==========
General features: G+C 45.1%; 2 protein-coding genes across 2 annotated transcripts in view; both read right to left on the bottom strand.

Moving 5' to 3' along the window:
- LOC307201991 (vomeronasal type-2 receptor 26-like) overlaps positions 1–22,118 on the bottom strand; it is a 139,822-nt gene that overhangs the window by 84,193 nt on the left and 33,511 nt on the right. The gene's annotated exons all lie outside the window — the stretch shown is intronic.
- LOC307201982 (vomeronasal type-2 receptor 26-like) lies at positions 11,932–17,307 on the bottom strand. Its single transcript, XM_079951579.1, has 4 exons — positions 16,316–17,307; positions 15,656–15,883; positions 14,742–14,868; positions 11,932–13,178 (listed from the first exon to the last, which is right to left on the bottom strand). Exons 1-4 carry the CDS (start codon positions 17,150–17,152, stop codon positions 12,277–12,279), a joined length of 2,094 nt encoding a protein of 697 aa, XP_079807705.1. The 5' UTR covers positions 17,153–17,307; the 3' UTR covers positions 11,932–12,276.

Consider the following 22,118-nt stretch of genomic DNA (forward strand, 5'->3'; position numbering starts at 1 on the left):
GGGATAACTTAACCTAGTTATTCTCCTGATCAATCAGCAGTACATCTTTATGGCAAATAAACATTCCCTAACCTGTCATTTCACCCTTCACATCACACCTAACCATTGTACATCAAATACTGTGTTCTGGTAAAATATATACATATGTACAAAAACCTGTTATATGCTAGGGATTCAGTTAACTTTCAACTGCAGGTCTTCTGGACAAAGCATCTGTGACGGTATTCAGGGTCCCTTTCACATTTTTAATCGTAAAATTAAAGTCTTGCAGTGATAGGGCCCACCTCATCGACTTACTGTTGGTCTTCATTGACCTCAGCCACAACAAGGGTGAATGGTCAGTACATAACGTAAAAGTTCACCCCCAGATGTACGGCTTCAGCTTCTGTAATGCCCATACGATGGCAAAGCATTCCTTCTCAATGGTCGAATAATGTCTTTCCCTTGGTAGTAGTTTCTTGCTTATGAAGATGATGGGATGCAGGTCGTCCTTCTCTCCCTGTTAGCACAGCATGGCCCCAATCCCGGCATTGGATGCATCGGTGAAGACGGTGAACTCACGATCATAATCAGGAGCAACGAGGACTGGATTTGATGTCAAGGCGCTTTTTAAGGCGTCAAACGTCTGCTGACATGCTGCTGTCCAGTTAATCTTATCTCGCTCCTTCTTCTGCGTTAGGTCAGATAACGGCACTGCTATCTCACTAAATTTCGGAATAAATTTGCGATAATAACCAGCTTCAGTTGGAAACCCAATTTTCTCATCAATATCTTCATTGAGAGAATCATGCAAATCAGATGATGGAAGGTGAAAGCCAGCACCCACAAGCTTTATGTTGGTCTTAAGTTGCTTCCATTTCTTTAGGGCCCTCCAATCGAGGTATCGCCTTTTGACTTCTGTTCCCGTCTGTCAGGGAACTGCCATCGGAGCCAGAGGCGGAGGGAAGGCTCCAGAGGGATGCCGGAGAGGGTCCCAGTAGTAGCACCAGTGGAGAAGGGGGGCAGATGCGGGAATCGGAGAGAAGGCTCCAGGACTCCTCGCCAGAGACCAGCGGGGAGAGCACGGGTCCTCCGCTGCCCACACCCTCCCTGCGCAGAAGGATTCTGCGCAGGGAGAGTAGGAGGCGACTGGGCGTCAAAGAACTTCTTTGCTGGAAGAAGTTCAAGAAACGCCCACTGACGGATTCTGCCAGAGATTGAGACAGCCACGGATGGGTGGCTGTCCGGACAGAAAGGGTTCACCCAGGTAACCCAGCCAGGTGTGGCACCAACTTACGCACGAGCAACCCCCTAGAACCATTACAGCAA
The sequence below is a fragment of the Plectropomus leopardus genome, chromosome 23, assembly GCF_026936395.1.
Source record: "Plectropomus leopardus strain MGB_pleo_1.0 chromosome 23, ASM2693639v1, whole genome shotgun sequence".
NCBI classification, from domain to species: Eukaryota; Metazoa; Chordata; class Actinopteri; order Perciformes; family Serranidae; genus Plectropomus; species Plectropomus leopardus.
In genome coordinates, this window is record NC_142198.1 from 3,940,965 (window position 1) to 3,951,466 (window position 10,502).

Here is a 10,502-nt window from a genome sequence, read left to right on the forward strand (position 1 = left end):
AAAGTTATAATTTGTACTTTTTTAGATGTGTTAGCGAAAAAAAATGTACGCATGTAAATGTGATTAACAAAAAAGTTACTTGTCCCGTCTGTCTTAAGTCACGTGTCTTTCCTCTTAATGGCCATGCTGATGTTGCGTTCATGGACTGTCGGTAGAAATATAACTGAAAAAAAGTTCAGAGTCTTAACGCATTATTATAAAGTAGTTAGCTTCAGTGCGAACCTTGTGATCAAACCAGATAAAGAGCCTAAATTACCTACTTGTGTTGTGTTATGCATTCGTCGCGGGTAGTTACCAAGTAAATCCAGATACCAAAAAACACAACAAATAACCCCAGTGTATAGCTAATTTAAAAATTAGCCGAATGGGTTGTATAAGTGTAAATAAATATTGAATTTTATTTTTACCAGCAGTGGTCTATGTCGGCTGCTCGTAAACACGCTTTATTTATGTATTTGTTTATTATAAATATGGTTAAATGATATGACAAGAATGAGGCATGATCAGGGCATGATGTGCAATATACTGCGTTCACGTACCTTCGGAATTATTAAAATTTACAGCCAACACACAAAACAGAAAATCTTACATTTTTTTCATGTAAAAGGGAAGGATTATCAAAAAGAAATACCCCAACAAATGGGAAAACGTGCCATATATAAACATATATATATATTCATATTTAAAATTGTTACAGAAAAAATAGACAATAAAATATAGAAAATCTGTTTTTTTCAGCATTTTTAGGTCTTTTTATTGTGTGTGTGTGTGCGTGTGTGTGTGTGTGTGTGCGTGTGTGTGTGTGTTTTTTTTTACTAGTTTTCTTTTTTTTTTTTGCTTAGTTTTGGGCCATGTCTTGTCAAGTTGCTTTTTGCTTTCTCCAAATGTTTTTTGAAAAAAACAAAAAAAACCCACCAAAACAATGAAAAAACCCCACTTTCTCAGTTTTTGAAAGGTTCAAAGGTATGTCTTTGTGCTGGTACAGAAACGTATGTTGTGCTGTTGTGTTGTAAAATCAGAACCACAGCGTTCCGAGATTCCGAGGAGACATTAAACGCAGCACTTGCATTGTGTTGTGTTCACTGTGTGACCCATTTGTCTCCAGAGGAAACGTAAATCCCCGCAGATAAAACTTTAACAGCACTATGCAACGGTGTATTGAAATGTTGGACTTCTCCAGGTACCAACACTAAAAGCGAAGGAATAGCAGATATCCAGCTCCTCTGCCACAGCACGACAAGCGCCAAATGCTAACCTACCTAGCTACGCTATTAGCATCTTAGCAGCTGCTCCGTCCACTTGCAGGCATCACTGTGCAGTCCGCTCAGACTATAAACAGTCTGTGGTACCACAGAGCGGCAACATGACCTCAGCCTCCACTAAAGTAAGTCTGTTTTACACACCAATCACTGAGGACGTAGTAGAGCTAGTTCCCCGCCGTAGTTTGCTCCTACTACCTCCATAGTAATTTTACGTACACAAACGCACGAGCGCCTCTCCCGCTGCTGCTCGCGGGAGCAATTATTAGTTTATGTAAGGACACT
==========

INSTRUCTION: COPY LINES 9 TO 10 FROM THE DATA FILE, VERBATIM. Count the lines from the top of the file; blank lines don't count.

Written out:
NCBI classification, from domain to species: Eukaryota; Metazoa; Chordata; class Actinopteri; order Perciformes; family Serranidae; genus Plectropomus; species Plectropomus leopardus.
In genome coordinates, this window is record NC_142198.1 from 3,940,965 (window position 1) to 3,951,466 (window position 10,502).